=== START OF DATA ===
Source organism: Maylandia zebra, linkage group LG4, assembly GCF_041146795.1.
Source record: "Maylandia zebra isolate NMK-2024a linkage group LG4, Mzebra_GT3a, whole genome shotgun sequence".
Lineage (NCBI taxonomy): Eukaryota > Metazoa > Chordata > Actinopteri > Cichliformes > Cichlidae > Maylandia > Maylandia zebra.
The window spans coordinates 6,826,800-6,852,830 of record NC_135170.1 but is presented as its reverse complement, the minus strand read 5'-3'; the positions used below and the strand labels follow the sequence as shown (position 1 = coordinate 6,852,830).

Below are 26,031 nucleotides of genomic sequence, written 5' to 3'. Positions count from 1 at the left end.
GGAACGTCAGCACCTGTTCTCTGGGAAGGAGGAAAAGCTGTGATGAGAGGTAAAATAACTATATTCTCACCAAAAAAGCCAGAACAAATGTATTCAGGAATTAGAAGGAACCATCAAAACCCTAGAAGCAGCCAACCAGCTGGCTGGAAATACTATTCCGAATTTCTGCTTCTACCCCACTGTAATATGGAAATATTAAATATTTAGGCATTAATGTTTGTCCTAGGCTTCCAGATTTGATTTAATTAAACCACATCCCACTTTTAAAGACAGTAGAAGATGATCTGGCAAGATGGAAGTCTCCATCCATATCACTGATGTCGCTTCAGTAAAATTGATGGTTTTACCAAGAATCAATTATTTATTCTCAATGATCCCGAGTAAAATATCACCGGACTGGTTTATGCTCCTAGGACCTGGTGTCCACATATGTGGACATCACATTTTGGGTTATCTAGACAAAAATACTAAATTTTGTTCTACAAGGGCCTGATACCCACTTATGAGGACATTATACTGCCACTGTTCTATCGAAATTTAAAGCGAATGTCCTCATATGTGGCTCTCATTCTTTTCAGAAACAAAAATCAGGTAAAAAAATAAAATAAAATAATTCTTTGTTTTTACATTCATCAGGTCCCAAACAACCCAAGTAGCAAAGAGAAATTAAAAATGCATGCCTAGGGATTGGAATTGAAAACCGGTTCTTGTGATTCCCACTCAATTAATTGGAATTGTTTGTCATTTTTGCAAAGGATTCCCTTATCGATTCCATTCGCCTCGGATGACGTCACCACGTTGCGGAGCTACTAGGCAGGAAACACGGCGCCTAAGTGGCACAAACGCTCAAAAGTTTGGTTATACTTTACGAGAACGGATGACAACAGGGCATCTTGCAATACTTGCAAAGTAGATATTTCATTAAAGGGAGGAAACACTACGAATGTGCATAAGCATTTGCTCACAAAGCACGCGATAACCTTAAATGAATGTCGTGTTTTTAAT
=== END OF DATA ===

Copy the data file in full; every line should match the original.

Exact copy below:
Source organism: Maylandia zebra, linkage group LG4, assembly GCF_041146795.1.
Source record: "Maylandia zebra isolate NMK-2024a linkage group LG4, Mzebra_GT3a, whole genome shotgun sequence".
Lineage (NCBI taxonomy): Eukaryota > Metazoa > Chordata > Actinopteri > Cichliformes > Cichlidae > Maylandia > Maylandia zebra.
The window spans coordinates 6,826,800-6,852,830 of record NC_135170.1 but is presented as its reverse complement, the minus strand read 5'-3'; the positions used below and the strand labels follow the sequence as shown (position 1 = coordinate 6,852,830).

Below are 26,031 nucleotides of genomic sequence, written 5' to 3'. Positions count from 1 at the left end.
GGAACGTCAGCACCTGTTCTCTGGGAAGGAGGAAAAGCTGTGATGAGAGGTAAAATAACTATATTCTCACCAAAAAAGCCAGAACAAATGTATTCAGGAATTAGAAGGAACCATCAAAACCCTAGAAGCAGCCAACCAGCTGGCTGGAAATACTATTCCGAATTTCTGCTTCTACCCCACTGTAATATGGAAATATTAAATATTTAGGCATTAATGTTTGTCCTAGGCTTCCAGATTTGATTTAATTAAACCACATCCCACTTTTAAAGACAGTAGAAGATGATCTGGCAAGATGGAAGTCTCCATCCATATCACTGATGTCGCTTCAGTAAAATTGATGGTTTTACCAAGAATCAATTATTTATTCTCAATGATCCCGAGTAAAATATCACCGGACTGGTTTATGCTCCTAGGACCTGGTGTCCACATATGTGGACATCACATTTTGGGTTATCTAGACAAAAATACTAAATTTTGTTCTACAAGGGCCTGATACCCACTTATGAGGACATTATACTGCCACTGTTCTATCGAAATTTAAAGCGAATGTCCTCATATGTGGCTCTCATTCTTTTCAGAAACAAAAATCAGGTAAAAAAATAAAATAAAATAATTCTTTGTTTTTACATTCATCAGGTCCCAAACAACCCAAGTAGCAAAGAGAAATTAAAAATGCATGCCTAGGGATTGGAATTGAAAACCGGTTCTTGTGATTCCCACTCAATTAATTGGAATTGTTTGTCATTTTTGCAAAGGATTCCCTTATCGATTCCATTCGCCTCGGATGACGTCACCACGTTGCGGAGCTACTAGGCAGGAAACACGGCGCCTAAGTGGCACAAACGCTCAAAAGTTTGGTTATACTTTACGAGAACGGATGACAACAGGGCATCTTGCAATACTTGCAAAGTAGATATTTCATTAAAGGGAGGAAACACTACGAATGTGCATAAGCATTTGCTCACAAAGCACGCGATAACCTTAAATGAATGTCGTGTTTTTAAT